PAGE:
PTT: for the TS-2000 it is not required because the reception circuit is automatically muted during transmission.

You can by IFace 2 simply making click on the buttons below.

ATTENTION: Though installing the IFace is not difficult, you do this at your own risk. TSP S.r.l. is not responsible for any damage, unwanted side-effects or whatever.

For more information do not hesitate to write us.
Have fun!

FT-767GX with SDR panadapter

Our buffer interface named IFace can be used to add an SDR panadapter to the Yaesu FT-767GX.

The operations to be carried out are very simple, it is sufficient to obtain from its wiring diagram the information on the points where the IF signal has to be taken. This radio uses more than one mixer. The IF frequency of the first one is 45.03 MHz and our SDR panadapter will be tuned to this. The following image shows the block diagram of the radio and where to get the IF signal.

The following images show the portions of the schematic diagram of the RF UNIT where we can see the exact points where to sample the IF signal, the PTT+ (active high) and the power supply.

We now proceed to identify the exact points on the printed circuit board where to take the IF signal to be sent to the IFace. The following images show the sampling point for the IF signal, for the PTT+, and for the power supply for the buffer interface.

The use of PTT signal is required because some circuitry is shared between the TX and the RX signal paths.

In order to buy an IFace use the buttons below.

ATTENTION: Though installing the IFace is not difficult, you do this at your own risk. TSP S.r.l. is not responsible for any damage, unwanted side-effects or whatever.

For more information, do not hesitate to write to us using the form below.
Have fun!

FRG 100 with SDR panadapter

Our buffer interface named IFace can be used to add an SDR panadapter to the Yaesu FRG 100.

The operations to be carried out are very simple, it is sufficient to obtain from its wiring diagram the information on the points where the IF signal has to be taken. This radio uses more than one mixer. The IF frequency of the first one is 47.12 MHz and our SDR panadapter will be tuned to this. The following image shows the block diagram of the radio and where to get the IF signal.

The following images show the portions of the schematic diagram of the IF UNIT where we can see the exact points where to sample the IF signal and the power supply.

We now proceed to identify the exact points on the printed circuit board where to take the IF signal to be sent to the IFace. The following images show the sampling point for the IF signal and for the power supply for the buffer interface.

The use of PTT signal is not required, this is a receiver.

In order to buy an IFace use the buttons below.

ATTENTION: Though installing the IFace is not difficult, you do this at your own risk. TSP S.r.l. is not responsible for any damage, unwanted side-effects or whatever.

For more information, do not hesitate to write to us using the form below.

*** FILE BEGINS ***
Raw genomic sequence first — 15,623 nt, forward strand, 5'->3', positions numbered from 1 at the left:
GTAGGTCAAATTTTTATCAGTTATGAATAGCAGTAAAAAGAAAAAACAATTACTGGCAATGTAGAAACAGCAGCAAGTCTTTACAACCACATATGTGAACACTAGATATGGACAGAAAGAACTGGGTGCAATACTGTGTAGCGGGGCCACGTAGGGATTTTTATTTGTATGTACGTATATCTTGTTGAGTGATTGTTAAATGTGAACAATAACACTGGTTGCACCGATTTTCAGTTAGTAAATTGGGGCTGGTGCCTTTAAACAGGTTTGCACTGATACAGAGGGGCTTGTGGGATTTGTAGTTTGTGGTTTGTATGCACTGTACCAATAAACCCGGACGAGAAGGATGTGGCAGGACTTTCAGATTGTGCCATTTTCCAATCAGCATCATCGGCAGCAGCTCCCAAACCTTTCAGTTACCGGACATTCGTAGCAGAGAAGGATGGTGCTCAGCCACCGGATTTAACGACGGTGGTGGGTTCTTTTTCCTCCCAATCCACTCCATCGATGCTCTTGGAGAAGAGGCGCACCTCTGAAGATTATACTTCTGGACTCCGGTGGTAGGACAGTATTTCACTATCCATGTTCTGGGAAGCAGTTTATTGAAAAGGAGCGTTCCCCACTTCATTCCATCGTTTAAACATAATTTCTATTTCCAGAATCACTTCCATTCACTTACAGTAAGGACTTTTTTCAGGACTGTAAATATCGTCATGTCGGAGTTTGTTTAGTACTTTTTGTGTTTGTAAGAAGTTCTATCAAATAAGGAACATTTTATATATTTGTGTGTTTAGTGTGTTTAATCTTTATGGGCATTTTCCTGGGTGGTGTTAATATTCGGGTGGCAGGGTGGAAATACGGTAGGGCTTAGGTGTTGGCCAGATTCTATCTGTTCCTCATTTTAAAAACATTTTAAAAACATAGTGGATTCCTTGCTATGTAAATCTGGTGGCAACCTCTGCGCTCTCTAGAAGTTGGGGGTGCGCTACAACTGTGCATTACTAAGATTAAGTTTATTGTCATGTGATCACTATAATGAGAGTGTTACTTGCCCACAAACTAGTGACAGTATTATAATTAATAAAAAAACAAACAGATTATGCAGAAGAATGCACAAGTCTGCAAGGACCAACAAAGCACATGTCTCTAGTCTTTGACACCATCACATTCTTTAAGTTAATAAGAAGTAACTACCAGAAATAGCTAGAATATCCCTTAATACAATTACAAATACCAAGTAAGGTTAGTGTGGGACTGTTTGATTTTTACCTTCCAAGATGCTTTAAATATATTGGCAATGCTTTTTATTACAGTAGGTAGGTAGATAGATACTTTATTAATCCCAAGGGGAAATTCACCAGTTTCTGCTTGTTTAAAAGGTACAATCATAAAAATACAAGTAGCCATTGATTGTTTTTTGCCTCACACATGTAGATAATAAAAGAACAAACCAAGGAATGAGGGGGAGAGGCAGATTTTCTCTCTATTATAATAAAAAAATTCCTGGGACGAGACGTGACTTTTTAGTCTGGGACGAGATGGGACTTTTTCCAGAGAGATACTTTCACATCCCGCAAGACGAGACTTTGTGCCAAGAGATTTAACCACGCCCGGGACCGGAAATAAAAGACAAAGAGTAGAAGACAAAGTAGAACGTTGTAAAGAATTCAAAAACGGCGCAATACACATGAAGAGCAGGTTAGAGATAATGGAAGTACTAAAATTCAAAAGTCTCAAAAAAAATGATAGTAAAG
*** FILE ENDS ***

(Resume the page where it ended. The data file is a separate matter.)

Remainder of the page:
Have fun!

Jackson II with SDR panadapter

Our buffer interface named IFace can be used to add an SDR panadapter to the President Jackson.

The operations to be carried out are very simple, it is sufficient to obtain from its wiring diagram the information on the points where the IF signal has to be taken. This radio uses one mixer only for the receptio. The IF frequency is 10.7 MHz and our SDR panadapter will be tuned to this. The following image shows the block diagram of the radio and where to get the IF signal.

The following images show the portions of the schematic diagram of the IF UNIT where we can see the exact points where to sample the IF signal and the power supply.

We now proceed to identify the exact points on the printed circuit board where to take the IF signal to be sent to the IFace. The following images show the sampling point for the IF signal and for the power supply for the buffer interface.

The use of PTT signal is not required, RX and TX signals are separated.

In order to buy an IFace use the buttons below.

ATTENTION: Though installing the IFace is not difficult, you do this at your own risk. TSP S.r.l. is not responsible for any damage, unwanted side-effects or whatever.

For more information, do not hesitate to write to us using the form below.
Have fun!

TS-870S SDR: a testimonial by IZ0ABD

Below are the notes relating to the installation of the IFace interface inside the Kenwood TS-870S of IZ0ABD Francesco. In general, this work is carried out to be able to extract an IF signal from inside the radio so that it can be used to create an SDR panadapter. In general, the application scheme is shown in the following image.

In this case, however, the installation to extract the IF after the first receiving mixer produced unsatisfactory results as, as stated by the manufacturer, the nominal output frequency varies as the filter settings vary. In practice, by varying the width of the IF filters there is a shift in the IF frequency and this complicates demodulation by SDR (each shift in frequency of the RF signal results in a corresponding variation of the BF one – at least for most of the modulations).